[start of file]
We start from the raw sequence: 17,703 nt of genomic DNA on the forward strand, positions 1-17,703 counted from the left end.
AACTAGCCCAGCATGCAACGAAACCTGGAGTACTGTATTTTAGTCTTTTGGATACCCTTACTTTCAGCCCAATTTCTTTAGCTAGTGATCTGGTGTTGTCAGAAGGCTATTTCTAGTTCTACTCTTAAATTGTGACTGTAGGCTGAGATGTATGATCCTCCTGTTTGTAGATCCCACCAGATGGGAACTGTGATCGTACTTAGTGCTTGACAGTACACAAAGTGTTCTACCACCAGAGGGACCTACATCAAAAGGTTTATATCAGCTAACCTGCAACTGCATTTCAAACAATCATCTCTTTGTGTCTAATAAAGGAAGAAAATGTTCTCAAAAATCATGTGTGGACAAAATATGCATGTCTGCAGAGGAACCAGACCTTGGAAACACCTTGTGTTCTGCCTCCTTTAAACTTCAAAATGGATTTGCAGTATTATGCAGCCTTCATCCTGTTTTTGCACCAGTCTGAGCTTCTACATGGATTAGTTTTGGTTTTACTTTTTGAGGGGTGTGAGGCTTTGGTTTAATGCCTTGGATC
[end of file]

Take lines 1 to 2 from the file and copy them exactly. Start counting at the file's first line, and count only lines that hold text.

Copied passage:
We start from the raw sequence: 17,703 nt of genomic DNA on the forward strand, positions 1-17,703 counted from the left end.
AACTAGCCCAGCATGCAACGAAACCTGGAGTACTGTATTTTAGTCTTTTGGATACCCTTACTTTCAGCCCAATTTCTTTAGCTAGTGATCTGGTGTTGTCAGAAGGCTATTTCTAGTTCTACTCTTAAATTGTGACTGTAGGCTGAGATGTATGATCCTCCTGTTTGTAGATCCCACCAGATGGGAACTGTGATCGTACTTAGTGCTTGACAGTACACAAAGTGTTCTACCACCAGAGGGACCTACATCAAAAGGTTTATATCAGCTAACCTGCAACTGCATTTCAAACAATCATCTCTTTGTGTCTAATAAAGGAAGAAAATGTTCTCAAAAATCATGTGTGGACAAAATATGCATGTCTGCAGAGGAACCAGACCTTGGAAACACCTTGTGTTCTGCCTCCTTTAAACTTCAAAATGGATTTGCAGTATTATGCAGCCTTCATCCTGTTTTTGCACCAGTCTGAGCTTCTACATGGATTAGTTTTGGTTTTACTTTTTGAGGGGTGTGAGGCTTTGGTTTAATGCCTTGGATC